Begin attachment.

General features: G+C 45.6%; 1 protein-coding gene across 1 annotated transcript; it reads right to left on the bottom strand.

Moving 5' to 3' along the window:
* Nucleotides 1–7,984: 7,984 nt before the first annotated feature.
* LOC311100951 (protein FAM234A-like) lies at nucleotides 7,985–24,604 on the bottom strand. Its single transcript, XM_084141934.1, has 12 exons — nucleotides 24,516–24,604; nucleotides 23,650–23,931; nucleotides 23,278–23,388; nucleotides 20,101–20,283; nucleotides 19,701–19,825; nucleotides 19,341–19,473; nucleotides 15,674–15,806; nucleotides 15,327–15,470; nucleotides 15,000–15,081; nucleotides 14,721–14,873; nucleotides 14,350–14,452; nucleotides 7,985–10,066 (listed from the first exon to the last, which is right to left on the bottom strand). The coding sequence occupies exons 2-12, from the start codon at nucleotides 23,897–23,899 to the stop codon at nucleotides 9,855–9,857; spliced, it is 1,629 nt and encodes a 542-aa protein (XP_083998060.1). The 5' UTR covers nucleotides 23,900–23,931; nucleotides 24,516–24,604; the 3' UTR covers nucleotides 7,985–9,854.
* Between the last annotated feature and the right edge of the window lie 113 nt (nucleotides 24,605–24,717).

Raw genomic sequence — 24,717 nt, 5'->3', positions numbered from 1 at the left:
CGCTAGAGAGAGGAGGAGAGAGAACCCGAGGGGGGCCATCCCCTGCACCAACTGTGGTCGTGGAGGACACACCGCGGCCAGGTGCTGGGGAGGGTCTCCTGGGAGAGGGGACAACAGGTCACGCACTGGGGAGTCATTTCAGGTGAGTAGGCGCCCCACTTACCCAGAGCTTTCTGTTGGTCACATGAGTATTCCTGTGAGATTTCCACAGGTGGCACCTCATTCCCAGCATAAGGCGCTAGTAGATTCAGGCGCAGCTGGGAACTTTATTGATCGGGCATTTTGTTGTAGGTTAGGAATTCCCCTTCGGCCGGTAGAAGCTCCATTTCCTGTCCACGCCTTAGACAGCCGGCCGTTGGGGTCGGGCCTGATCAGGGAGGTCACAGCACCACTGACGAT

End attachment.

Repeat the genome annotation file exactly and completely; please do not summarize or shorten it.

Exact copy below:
General features: G+C 45.6%; 1 protein-coding gene across 1 annotated transcript; it reads right to left on the bottom strand.

Moving 5' to 3' along the window:
* Nucleotides 1–7,984: 7,984 nt before the first annotated feature.
* LOC311100951 (protein FAM234A-like) lies at nucleotides 7,985–24,604 on the bottom strand. Its single transcript, XM_084141934.1, has 12 exons — nucleotides 24,516–24,604; nucleotides 23,650–23,931; nucleotides 23,278–23,388; nucleotides 20,101–20,283; nucleotides 19,701–19,825; nucleotides 19,341–19,473; nucleotides 15,674–15,806; nucleotides 15,327–15,470; nucleotides 15,000–15,081; nucleotides 14,721–14,873; nucleotides 14,350–14,452; nucleotides 7,985–10,066 (listed from the first exon to the last, which is right to left on the bottom strand). The coding sequence occupies exons 2-12, from the start codon at nucleotides 23,897–23,899 to the stop codon at nucleotides 9,855–9,857; spliced, it is 1,629 nt and encodes a 542-aa protein (XP_083998060.1). The 5' UTR covers nucleotides 23,900–23,931; nucleotides 24,516–24,604; the 3' UTR covers nucleotides 7,985–9,854.
* Between the last annotated feature and the right edge of the window lie 113 nt (nucleotides 24,605–24,717).

Raw genomic sequence — 24,717 nt, 5'->3', positions numbered from 1 at the left:
CGCTAGAGAGAGGAGGAGAGAGAACCCGAGGGGGGCCATCCCCTGCACCAACTGTGGTCGTGGAGGACACACCGCGGCCAGGTGCTGGGGAGGGTCTCCTGGGAGAGGGGACAACAGGTCACGCACTGGGGAGTCATTTCAGGTGAGTAGGCGCCCCACTTACCCAGAGCTTTCTGTTGGTCACATGAGTATTCCTGTGAGATTTCCACAGGTGGCACCTCATTCCCAGCATAAGGCGCTAGTAGATTCAGGCGCAGCTGGGAACTTTATTGATCGGGCATTTTGTTGTAGGTTAGGAATTCCCCTTCGGCCGGTAGAAGCTCCATTTCCTGTCCACGCCTTAGACAGCCGGCCGTTGGGGTCGGGCCTGATCAGGGAGGTCACAGCACCACTGACGAT